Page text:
Los Mesoneros formed in 2006, when its current full-time members – Luis Jiménez, Juan Ignacio Sucre, Andrés Belloso and Carlos Sardi – were eighth graders in Colegio San Ignacio de Loyola, in the middle-class Caracas neighborhood of Chacao. When they were 18, Hector Castillo, a Venezuelan producer who has worked with Bjork, Beck and Phillip Glass, among others, helped steer their debut album of 11 songs, boosting them to Venezuelan stardom.
In a twist, they and other musicians partly credit early success to a national law passed in 2004 that required half of all songs played on radio and television to be Venezuelan – undermining freedom of expression, but lending native musical talent a boon. A generation got their start playing on radio stations like Caracas’ La Mega 107.3 FM, and at concerts and festivals where foreign performers were required to give equal stage time to national artists. On the black market, dollars ruled all, with complex currency controls enabling people in the music industry to hustle greenbacks and splurge on backline equipment and shows.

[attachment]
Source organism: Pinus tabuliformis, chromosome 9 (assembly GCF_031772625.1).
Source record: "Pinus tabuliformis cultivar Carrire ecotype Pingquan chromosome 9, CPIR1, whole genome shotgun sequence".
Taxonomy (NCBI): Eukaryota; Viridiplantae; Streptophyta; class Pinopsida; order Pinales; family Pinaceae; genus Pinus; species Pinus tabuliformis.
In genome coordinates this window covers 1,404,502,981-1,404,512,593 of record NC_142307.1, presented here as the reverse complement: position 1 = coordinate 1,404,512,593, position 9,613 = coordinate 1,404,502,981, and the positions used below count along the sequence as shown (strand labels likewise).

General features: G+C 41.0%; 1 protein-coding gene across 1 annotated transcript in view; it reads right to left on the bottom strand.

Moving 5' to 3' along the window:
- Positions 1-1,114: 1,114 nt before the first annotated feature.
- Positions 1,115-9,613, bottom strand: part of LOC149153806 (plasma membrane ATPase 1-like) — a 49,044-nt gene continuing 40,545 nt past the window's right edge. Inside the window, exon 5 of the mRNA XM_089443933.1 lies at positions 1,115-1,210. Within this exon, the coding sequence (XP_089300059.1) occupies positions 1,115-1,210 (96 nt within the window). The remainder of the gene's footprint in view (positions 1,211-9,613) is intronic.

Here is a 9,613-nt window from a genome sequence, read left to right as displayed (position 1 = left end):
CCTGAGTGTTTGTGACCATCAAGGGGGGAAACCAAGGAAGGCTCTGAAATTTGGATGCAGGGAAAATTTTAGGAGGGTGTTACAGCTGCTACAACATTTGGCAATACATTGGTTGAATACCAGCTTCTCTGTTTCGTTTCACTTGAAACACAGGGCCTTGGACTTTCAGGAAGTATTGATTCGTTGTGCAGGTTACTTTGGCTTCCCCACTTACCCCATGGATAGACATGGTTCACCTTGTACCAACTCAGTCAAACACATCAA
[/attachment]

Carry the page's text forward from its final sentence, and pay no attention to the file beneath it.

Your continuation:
But as oil prices plummeted following the death of Chavez in 2013, Venezuela has imploded, with inflation shooting higher than any other country in the world. When Maduro won the presidency in April 2013, the Venezuelan currency traded for roughly 24.18 per dollar at the unofficial exchange rate. One hundred dollars deposited in bolivars then, would now be worth about 5 cents. Bills themselves have become worthless, forcing people at supermarkets to weigh, rather than count, stacks of cash. At the same time, violent clashes in the streets have resulted in more than 100 deaths, as political protests have raged against Maduro’s increasingly authoritarian government.
“Politicians became the new entertainers, so they took our jobs,” says Rudy Pagliuca, a Venezuelan music producer who watched the music scene capsize and left the country in 2014.